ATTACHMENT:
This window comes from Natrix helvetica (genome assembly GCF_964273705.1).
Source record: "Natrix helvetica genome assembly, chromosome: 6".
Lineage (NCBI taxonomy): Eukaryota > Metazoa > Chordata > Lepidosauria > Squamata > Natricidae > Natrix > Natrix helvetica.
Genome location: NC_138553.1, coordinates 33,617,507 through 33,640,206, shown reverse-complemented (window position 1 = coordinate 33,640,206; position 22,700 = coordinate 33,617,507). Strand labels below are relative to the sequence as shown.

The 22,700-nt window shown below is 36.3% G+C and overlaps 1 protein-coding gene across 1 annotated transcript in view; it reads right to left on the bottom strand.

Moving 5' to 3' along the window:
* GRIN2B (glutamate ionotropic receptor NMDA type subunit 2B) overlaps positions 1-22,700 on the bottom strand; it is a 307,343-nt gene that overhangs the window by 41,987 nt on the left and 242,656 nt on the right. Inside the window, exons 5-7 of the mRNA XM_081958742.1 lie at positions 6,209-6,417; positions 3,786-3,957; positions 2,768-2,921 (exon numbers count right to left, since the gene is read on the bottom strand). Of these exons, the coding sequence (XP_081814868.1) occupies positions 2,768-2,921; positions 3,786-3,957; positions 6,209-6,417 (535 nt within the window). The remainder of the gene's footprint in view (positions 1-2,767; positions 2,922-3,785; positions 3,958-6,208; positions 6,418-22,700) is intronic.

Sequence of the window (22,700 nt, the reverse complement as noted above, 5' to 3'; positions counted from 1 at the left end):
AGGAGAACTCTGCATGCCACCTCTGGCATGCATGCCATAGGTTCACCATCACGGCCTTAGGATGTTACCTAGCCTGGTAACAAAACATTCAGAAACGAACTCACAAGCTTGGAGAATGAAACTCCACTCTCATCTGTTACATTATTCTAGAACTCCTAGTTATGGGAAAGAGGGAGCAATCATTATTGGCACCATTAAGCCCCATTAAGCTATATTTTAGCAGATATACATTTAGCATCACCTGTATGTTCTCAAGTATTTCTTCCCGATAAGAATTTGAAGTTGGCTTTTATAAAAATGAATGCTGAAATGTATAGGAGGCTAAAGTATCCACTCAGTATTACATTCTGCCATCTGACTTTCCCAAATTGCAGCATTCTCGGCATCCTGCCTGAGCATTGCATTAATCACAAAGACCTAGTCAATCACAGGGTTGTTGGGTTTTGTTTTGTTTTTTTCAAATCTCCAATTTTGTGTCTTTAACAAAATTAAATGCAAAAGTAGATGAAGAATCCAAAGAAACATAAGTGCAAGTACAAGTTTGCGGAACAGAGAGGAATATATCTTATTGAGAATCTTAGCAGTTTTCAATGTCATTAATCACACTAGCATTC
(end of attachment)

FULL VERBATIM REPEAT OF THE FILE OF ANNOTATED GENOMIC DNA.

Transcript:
This window comes from Natrix helvetica (genome assembly GCF_964273705.1).
Source record: "Natrix helvetica genome assembly, chromosome: 6".
Lineage (NCBI taxonomy): Eukaryota > Metazoa > Chordata > Lepidosauria > Squamata > Natricidae > Natrix > Natrix helvetica.
Genome location: NC_138553.1, coordinates 33,617,507 through 33,640,206, shown reverse-complemented (window position 1 = coordinate 33,640,206; position 22,700 = coordinate 33,617,507). Strand labels below are relative to the sequence as shown.

The 22,700-nt window shown below is 36.3% G+C and overlaps 1 protein-coding gene across 1 annotated transcript in view; it reads right to left on the bottom strand.

Moving 5' to 3' along the window:
* GRIN2B (glutamate ionotropic receptor NMDA type subunit 2B) overlaps positions 1-22,700 on the bottom strand; it is a 307,343-nt gene that overhangs the window by 41,987 nt on the left and 242,656 nt on the right. Inside the window, exons 5-7 of the mRNA XM_081958742.1 lie at positions 6,209-6,417; positions 3,786-3,957; positions 2,768-2,921 (exon numbers count right to left, since the gene is read on the bottom strand). Of these exons, the coding sequence (XP_081814868.1) occupies positions 2,768-2,921; positions 3,786-3,957; positions 6,209-6,417 (535 nt within the window). The remainder of the gene's footprint in view (positions 1-2,767; positions 2,922-3,785; positions 3,958-6,208; positions 6,418-22,700) is intronic.

Sequence of the window (22,700 nt, the reverse complement as noted above, 5' to 3'; positions counted from 1 at the left end):
AGGAGAACTCTGCATGCCACCTCTGGCATGCATGCCATAGGTTCACCATCACGGCCTTAGGATGTTACCTAGCCTGGTAACAAAACATTCAGAAACGAACTCACAAGCTTGGAGAATGAAACTCCACTCTCATCTGTTACATTATTCTAGAACTCCTAGTTATGGGAAAGAGGGAGCAATCATTATTGGCACCATTAAGCCCCATTAAGCTATATTTTAGCAGATATACATTTAGCATCACCTGTATGTTCTCAAGTATTTCTTCCCGATAAGAATTTGAAGTTGGCTTTTATAAAAATGAATGCTGAAATGTATAGGAGGCTAAAGTATCCACTCAGTATTACATTCTGCCATCTGACTTTCCCAAATTGCAGCATTCTCGGCATCCTGCCTGAGCATTGCATTAATCACAAAGACCTAGTCAATCACAGGGTTGTTGGGTTTTGTTTTGTTTTTTTCAAATCTCCAATTTTGTGTCTTTAACAAAATTAAATGCAAAAGTAGATGAAGAATCCAAAGAAACATAAGTGCAAGTACAAGTTTGCGGAACAGAGAGGAATATATCTTATTGAGAATCTTAGCAGTTTTCAATGTCATTAATCACACTAGCATTC